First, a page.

An overview of the ketogenic (or “keto”) diet. The first installment of the Diet and Fitness Profiles Series.
Table of Contents
The ketogenic – or “keto” – diet is a low-carb, high-fat diet. Our bodies break down carbohydrates (carbs) by converting them into sugar, which we then use as energy. By slashing your carb intake, your body runs out of sugar and instead uses both dietary and stored body fat for energy. This metabolic state – where your body uses fat instead of carbs as its primary fuel – is called “ketosis.” With its emphasis on fat burning, the keto diet is a popular choice for weight-loss.
A purely keto diet – not to be confused with the Atkins diet, another low-carb diet – goes back to the 1920s and 30s, when it was used as a popular therapy for epileptic seizures. It fell out of fashion with the development of anti-seizure drugs and began to regain traction in the early 2010s.
The key to a successful keto diet is to stay in ketosis. On a keto diet, roughly 70 percent of daily calories come from fat; 20 percent come from protein; and 10 percent come from carbohydrates (carbohydrates typically make up at least 50 percent of the American diet.) You can adjust the ratio slightly depending on your needs.
So, what can you eat?
You should base the majority of your diet on fat-rich foods like:
Avoid eating carb-heavy foods, such as:
Even though most of your calories will come from one macro group, you can still have a variety of foods on a keto diet. In addition to fattier cuts of meat (including poultry, beef, lamb, and pork) and fish, you will also be eating dairy, cheeses and butters (milk is allowed in moderate amounts, but be sure to stick to whole-fat). And fruit and vegetables are still allowed, so long as you opt for low-carb choices.
At first glance, the keto diet seems too good to be true. Who knew that you can have your fill of meat, cheese, and butter while losing weight? And unlike most crash diets, the satiating fats allowed on keto leaves you feeling full and satisfied.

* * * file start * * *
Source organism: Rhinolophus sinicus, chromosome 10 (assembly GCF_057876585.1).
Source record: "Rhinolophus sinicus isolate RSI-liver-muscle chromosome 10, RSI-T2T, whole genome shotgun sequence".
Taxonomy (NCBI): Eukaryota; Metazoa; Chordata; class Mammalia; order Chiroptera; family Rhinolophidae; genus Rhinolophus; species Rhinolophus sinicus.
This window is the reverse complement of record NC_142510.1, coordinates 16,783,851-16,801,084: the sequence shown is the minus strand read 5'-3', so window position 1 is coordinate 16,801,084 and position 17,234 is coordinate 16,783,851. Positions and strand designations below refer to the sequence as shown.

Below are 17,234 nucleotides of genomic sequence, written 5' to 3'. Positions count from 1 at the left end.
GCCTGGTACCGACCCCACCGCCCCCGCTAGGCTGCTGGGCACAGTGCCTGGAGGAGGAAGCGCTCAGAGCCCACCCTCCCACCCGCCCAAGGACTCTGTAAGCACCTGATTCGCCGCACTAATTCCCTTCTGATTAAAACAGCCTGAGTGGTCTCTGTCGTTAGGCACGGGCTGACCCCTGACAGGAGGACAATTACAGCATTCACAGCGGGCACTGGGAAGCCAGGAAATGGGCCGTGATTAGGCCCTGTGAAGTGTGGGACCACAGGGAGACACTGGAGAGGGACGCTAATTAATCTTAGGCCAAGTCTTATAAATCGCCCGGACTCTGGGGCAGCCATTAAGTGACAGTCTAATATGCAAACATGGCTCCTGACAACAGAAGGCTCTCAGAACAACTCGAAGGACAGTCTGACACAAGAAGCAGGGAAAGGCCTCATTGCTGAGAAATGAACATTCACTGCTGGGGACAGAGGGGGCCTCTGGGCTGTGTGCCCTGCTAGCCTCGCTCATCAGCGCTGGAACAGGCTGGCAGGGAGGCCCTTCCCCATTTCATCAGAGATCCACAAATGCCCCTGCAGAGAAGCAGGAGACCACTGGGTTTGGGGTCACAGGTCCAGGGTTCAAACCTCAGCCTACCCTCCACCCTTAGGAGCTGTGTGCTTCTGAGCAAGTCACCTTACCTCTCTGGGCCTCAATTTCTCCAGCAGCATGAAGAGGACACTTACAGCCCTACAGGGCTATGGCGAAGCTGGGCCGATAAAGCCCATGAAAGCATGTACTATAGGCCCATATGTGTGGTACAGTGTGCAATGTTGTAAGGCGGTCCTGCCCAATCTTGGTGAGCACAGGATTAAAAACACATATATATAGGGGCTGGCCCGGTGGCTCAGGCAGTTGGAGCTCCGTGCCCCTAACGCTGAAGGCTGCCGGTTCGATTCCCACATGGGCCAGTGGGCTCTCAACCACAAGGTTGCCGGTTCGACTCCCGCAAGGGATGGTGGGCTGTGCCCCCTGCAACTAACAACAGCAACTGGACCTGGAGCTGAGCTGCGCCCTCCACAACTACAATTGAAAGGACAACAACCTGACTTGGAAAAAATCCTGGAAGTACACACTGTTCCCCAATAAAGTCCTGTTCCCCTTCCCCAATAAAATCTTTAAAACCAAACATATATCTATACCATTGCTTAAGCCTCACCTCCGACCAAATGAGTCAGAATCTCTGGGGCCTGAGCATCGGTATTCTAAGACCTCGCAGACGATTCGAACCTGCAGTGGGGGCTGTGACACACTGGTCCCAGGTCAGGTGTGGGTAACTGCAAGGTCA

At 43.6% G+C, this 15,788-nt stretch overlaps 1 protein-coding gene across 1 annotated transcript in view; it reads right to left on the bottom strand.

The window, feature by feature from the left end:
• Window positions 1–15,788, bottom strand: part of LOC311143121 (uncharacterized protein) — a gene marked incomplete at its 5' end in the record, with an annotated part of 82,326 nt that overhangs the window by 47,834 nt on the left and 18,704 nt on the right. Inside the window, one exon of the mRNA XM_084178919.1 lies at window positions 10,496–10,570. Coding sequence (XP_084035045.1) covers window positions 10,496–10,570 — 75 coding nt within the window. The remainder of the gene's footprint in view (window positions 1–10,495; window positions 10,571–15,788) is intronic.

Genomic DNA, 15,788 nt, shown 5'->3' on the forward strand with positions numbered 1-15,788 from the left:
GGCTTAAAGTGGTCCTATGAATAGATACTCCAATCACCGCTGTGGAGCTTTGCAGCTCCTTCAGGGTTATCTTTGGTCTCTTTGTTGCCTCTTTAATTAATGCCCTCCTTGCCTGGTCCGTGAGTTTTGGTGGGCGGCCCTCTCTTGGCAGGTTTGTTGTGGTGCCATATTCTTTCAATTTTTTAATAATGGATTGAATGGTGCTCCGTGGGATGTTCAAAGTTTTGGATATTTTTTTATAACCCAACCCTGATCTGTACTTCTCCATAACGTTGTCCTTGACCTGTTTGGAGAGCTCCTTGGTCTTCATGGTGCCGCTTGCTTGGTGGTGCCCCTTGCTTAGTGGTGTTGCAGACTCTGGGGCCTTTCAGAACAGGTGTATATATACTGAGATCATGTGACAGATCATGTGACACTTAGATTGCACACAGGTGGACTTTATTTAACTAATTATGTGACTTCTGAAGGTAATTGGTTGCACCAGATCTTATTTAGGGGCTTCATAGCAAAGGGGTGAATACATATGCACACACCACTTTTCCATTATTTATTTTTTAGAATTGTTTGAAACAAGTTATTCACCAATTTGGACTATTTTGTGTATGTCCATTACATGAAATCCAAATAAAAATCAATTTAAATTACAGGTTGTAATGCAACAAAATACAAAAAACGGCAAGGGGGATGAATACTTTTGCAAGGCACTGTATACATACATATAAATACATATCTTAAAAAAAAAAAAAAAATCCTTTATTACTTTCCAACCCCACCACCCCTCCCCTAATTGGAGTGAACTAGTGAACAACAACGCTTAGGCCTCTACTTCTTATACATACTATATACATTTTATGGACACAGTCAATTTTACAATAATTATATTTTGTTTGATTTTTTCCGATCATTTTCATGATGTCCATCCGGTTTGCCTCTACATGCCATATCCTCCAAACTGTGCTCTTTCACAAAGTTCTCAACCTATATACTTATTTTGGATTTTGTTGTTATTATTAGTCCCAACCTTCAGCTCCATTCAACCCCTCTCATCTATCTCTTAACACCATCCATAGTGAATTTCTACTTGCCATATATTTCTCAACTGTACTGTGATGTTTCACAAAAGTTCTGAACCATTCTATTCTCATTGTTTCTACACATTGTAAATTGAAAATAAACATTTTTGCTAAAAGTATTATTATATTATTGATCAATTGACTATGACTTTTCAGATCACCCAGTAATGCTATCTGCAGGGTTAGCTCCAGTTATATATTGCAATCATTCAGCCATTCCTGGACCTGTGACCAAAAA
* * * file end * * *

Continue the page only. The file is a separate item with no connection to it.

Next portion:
On the other hand, the diet requires that you decrease your intake of foods that are well-recognized as healthy, such as whole grains and sweet potatoes. You also have to avoid eating too much protein (which differentiates the keto diet from the Atkins diet). Others may have issues with eliminating alcohol from their lives.
Perhaps the most challenging aspect of the diet is ensuring that you stay in ketosis. Accidentally eating too many carbs or too little fat will throw you out of the fat-burning metabolic state. Some people may have trouble monitoring the chemistry of their metabolism accurately, at least not without medical intervention or tech (like using ketone strips).
While carb-rich staples like rice and pasta are cheap, you can still eat keto on a budget. Buy your meat, vegetables and berries frozen to save money. Fatty fish may be on the expensive side, so opt for canned if you need to.
The consensus on the efficacy of the keto diet is mixed.
One study published in he American Journal of Clinical Nutrition found that participants following a low-carb ketogenic diet (with, however, a slightly higher protein intake than most standard keto diets) lost more weight than those following a high-protein diet that allowed for moderate carb intake. Another study found that obese patients lost a significant amount of weight on a keto diet over the course of 24 weeks, without any adverse effects.
However, another study also published in the American Journal of Clinical Nutrition found that participants on a non-ketogenic diet had better moods, more energy, and lower levels of inflammatory markers than those following the keto diet. Study participants on both diets lost an equal amount of weight, but the researchers advised against going on the keto diet.